Can rising tide of taxes wash away state deficits?
Boston — As state governors study their agendas for the coming year, one item blurs all the rest - their coffers have been drained by the recession. Accordingly, governors and legislators, many of whom won election last fall on pledges to hold down taxes, have either reluctantly changed their tune or soon may do so.
More than three-quarters of the states are either considering or have enacted tax increases in recent months, including several of major proportions.
Post-election legislative sessions late last fall produced new or increased levies in Indiana, Michigan, Minnesota, Nebraska, New Jersey, and New York.
At least nine other states - Alabama, California, Idaho, Iowa, Ohio, Rhode Island, Washington, Wisconsin, and West Virginia - have enacted either permanent or temporary tax boosts thus far at 1983 lawmaking sessions. And another state, Wisconsin, made permanent a 1982 temporary tax boost.
Many observers decline to speculate about further tax increases in the coming weeks. But some, such as Robert Schleck of Tax Foundation Inc., say this could be ''a record year'' for revenue increase measures.
Jack Lavery, chief economist of Merrill Lynch & Co., noting the fiscal problems most states are facing, forecasts $5 billion in state tax hikes this year. This compares with increases amounting to $2.5 billion in 1981 and $3.5 billion in 1982.
Twenty-two states upped one or more taxes last year, and Karen Benker of the National Conference of State Legislatures (NCSL), forecasts what may be a bumper crop of such measures in 1983. ''Rarely is there as much tax activity this early in a year,'' she observes.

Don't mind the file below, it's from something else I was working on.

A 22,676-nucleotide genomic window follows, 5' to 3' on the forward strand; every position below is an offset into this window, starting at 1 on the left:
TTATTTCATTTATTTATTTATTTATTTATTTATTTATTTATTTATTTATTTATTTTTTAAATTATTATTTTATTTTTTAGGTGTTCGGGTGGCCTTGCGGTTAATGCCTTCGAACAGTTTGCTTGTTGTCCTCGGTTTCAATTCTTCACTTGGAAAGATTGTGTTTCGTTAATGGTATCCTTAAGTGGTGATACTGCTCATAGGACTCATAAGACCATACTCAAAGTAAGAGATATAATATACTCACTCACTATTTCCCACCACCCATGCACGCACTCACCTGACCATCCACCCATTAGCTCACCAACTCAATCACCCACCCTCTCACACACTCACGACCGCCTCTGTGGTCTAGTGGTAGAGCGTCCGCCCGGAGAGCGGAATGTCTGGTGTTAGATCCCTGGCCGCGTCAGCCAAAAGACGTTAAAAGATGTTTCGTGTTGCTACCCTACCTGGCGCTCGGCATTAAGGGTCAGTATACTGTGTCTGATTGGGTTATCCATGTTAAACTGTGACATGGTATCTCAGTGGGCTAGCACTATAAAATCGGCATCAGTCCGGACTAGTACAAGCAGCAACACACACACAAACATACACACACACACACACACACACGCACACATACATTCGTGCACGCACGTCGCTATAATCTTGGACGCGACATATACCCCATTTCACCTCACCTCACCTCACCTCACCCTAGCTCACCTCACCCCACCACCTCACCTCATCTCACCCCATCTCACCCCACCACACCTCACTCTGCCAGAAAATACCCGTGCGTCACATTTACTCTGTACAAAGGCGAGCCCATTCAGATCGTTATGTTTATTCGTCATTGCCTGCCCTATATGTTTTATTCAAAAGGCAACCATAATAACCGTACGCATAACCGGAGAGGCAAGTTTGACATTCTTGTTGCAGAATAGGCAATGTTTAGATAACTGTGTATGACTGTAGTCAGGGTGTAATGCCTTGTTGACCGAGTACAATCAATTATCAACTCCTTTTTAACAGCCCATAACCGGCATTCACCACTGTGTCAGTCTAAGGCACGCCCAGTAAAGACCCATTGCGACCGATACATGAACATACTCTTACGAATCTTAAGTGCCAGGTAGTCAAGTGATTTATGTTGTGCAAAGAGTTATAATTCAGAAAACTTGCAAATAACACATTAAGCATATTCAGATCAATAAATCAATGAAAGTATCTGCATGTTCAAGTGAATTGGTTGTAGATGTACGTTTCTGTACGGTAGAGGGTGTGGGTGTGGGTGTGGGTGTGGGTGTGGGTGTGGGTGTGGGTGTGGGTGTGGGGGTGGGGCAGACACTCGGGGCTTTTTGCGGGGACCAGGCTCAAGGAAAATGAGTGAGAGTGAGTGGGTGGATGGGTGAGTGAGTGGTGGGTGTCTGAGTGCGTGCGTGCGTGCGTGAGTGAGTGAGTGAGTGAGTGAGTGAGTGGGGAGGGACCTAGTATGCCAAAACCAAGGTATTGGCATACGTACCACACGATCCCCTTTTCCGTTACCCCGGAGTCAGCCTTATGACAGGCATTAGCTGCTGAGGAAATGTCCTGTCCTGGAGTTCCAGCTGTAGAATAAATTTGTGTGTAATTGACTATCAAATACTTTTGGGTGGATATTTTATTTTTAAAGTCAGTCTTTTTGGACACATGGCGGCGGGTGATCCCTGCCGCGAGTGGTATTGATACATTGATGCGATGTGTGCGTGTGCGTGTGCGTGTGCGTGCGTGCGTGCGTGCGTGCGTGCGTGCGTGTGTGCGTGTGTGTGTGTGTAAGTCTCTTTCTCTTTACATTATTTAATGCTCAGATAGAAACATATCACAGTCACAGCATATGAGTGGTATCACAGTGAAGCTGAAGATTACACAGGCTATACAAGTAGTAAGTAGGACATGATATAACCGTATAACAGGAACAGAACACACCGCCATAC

Tax packages of various proportions filed by at least half the nation's 50 governors are among the scores of proposals pending in state legislatures, says Elaine Knapp of the Council of State Governments. She adds that a few others are still preparing their tax increase measures.
Proposing even modest tax increases may be politically risky, even distasteful, for some governors. But many have little choice. In most instances they have already cut budgets heavily, making further reductions even more difficult. And unlike the federal government, most states are constitutionally compelled to operate with balanced budgets.
A January NCSL survey found that in order to cope with looming deficits, governors and lawmakers in 40 states either had or were trying to trim fiscal 1983 budgets from what had been authorized earlier.
The fiscal crisis confronting most states stems largely from the recession. But cuts in federal grants, and other factors such as demands for improvements in various state programs also have contributed.
Even states that have come up with enough money to get through the current fiscal year - which in most cases ends June 30 - are looking at new taxes or spending curbs to make it through the next one- or two-year budget cycle.
All but 10 states have had tax proposals before their legislatures. These measures include the extension of temporary personal income and business tax surcharges, increases in the number of items covered by sales taxes, boosts in income, corporate, and sale taxes, and increases in excise taxes on cigarettes, motor fuels, or liquor.
Revenue increase measures approved since January include:
* Sales tax boosts from 3 percent to 4 percent in Idaho and Iowa, and from 5. 4 percent to 6.5 percent in Washington.